He was surrounded by a horde of reporters seeking information. He had seen mob scenes like this before in June, when he used to live in Edmonton and was the stickboy for the often-crowned Stanley Cup champion Oilers in the 1980s. This time, Ray Whitney was on the other side, as a member of the Carolina Hurricanes, competing for a Cup title against a new era of Oilers.
It was less than 24 hours after Whitney had scored two of Carolina's four third-period goals en route to a 5-4 victory in Game 1 of the Stanley Cup Final. He was answering each question with rapid-fire confidence, about his goals, once being a stickboy and getting a $100 Christmas gift for personally shaving Wayne Gretzky's sticks so well for "The Great One", how he still has the Oilers jacket he wore in 1986-87 and 1987-88, when the team won the third and fourth of its five championships, and the night Marty McSorley, while shaving his playoff beard, took the scissors to Whitney's mullet. Then suddenly, Whitney was stumped ... briefly, when the subject of the seriousness of the injury to Oilers' No. 1 goaltender Dwayne Roloson came up and someone wondered about who might be in goal for Edmonton in Game 2. The choices were obviously Ty Conklin or Jussi Markkanen. But ... with a twist.
"Any thoughts on Floyd being the third goalie?" one reporter asked, referring to Ray's dad, Floyd, a retired cop and former head of the canine unit for the Edmonton Police Department who has served for years as a third goalie for the Oilers ... and actually was signed to a one-game contract and was sitting in the team's locker room in full gear for a game against Washington in December of 1999 in case Tommy Salo got hurt after Bill Ranford, the No. 1 goalie, left the game with a bruised toe.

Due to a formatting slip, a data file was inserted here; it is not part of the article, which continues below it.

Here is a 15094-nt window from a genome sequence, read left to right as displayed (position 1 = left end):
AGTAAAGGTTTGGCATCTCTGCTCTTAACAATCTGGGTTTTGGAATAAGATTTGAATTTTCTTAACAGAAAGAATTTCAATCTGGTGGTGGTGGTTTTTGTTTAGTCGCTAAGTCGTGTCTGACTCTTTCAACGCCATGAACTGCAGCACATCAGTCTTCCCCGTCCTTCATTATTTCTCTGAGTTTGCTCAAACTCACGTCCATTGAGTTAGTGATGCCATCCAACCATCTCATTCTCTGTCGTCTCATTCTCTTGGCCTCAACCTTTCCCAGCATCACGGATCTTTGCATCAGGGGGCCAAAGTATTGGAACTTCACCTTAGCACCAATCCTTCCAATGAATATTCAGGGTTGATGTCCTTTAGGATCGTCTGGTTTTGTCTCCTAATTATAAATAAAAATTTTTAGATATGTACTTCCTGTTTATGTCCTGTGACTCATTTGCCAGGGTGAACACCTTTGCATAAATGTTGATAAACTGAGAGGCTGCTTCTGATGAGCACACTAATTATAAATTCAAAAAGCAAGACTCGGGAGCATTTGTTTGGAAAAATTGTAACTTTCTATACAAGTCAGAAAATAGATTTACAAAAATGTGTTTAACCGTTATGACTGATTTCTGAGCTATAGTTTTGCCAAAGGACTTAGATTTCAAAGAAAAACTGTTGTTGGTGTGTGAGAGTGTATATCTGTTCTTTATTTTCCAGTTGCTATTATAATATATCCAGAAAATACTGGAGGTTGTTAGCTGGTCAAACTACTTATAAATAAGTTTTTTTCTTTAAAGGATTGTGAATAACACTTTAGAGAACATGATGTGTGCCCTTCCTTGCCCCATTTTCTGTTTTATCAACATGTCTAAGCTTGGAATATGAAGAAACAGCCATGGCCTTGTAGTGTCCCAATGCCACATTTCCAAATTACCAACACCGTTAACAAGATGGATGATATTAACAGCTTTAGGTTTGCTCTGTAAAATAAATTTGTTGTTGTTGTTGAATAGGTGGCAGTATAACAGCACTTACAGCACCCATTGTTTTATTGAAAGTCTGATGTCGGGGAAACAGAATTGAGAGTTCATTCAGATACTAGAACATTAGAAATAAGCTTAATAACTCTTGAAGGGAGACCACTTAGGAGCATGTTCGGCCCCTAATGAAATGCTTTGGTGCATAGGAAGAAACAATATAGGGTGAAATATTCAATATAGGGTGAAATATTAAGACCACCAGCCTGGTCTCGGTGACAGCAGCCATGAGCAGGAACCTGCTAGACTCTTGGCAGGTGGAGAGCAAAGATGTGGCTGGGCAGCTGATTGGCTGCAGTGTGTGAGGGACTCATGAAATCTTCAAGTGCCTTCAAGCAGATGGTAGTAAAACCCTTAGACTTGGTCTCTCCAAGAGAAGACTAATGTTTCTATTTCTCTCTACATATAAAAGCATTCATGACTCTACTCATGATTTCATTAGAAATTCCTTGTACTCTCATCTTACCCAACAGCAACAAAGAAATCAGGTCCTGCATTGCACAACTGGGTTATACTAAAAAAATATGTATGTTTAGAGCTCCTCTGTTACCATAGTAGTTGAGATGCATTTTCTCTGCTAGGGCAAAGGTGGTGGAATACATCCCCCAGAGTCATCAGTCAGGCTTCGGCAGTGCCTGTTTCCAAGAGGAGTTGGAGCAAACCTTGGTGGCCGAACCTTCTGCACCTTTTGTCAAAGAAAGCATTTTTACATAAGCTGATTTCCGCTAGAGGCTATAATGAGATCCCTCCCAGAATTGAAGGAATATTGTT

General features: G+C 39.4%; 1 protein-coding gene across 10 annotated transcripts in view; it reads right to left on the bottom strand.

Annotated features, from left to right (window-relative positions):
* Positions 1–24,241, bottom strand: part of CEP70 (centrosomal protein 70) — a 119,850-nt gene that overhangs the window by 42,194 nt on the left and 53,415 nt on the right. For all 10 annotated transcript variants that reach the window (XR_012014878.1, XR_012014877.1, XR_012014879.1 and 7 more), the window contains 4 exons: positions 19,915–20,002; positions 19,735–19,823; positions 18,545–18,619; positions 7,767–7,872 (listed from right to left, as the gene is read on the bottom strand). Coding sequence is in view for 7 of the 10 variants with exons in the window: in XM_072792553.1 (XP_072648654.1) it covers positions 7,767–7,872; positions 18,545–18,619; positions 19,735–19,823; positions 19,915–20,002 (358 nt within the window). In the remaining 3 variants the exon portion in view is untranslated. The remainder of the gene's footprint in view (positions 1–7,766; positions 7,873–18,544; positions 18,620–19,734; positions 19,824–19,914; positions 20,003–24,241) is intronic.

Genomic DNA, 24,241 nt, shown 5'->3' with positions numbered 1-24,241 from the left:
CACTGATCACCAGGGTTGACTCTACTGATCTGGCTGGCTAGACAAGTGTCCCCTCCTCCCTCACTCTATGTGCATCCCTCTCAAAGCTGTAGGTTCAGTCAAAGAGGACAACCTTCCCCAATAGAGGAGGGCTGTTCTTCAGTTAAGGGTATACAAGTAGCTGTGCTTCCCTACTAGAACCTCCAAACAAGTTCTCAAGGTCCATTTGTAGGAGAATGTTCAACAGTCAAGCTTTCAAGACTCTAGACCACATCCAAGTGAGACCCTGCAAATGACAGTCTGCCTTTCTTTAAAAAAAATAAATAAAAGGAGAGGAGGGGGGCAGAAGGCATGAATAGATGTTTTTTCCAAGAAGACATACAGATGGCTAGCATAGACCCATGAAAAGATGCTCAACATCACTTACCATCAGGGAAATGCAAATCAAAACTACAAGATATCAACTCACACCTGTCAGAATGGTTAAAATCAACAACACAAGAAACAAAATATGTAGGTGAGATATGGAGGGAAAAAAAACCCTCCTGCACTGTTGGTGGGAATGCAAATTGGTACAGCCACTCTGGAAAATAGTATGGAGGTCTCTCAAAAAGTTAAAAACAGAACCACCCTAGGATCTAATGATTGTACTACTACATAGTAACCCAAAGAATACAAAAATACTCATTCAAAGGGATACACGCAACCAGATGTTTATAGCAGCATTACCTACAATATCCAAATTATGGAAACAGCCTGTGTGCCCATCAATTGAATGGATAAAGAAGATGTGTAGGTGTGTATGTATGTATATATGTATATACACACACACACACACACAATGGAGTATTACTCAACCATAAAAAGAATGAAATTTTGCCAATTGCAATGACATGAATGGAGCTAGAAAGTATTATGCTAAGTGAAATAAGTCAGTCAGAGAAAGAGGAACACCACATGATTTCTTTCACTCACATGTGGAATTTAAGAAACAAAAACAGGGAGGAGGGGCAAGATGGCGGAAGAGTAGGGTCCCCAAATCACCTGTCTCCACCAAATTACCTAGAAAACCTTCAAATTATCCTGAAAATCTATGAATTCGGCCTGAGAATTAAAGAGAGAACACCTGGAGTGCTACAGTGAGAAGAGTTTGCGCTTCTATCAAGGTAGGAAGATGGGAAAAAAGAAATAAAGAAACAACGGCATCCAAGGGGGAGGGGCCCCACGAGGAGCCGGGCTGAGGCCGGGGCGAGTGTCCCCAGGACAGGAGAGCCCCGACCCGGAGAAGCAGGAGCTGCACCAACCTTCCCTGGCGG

After pausing briefly to chuckle, Ray Whitney said, "I hope so."
When Oilers coach Craig MacTavish was quizzed on the same subject, he, too, laughed and said, "Ray would go from two goals to six. ... And that's with Floyd trying."
Ray Whitney knows that as the Oiler's stickboy when he was 14 and 15 back in the 1980s, he was privileged to get a firsthand look at how the locker room of one of the greatest NHL teams of all-time worked.
"What kid wouldn't want to be in my shoes working for the Oilers?" Ray asked. "That was when Gretzky was in his heyday. ... I remember watching the games from the bench. You couldn't get a better seat than that.
"Those Oilers didn't lose often, and when they lost ugly, it got ugly in the room. Maybe growing up and seeing that made an impression. They didn't rant and rave all the time, but when it was needed, they weren't shy."
Whitney also took from those old Oilers a sense of what it means to love the game and how important it is to have fun playing it.
After being a second-round pick in the 1991 draft by the San Jose Sharks, Whitney fondly recalls his first NHL goal in a 26-game stint in 1992-93 being a goal against Oilers goalie Ron Tugnutt in San Jose in a 3-1 loss in December of that season.
"My goal came on a power play," he recalled after Game 1, quickly spitting out all of the details like it happened yesterday. "It was a turnover by Edmonton and it went from Doug Zmolek, across to Pat Falloon, who I played juniors with, and he threw it backdoor to me and I scored off Ron Tugnutt. It was on TV back home, so everybody from where I was from obviously saw it. It was very special to get it against Edmonton."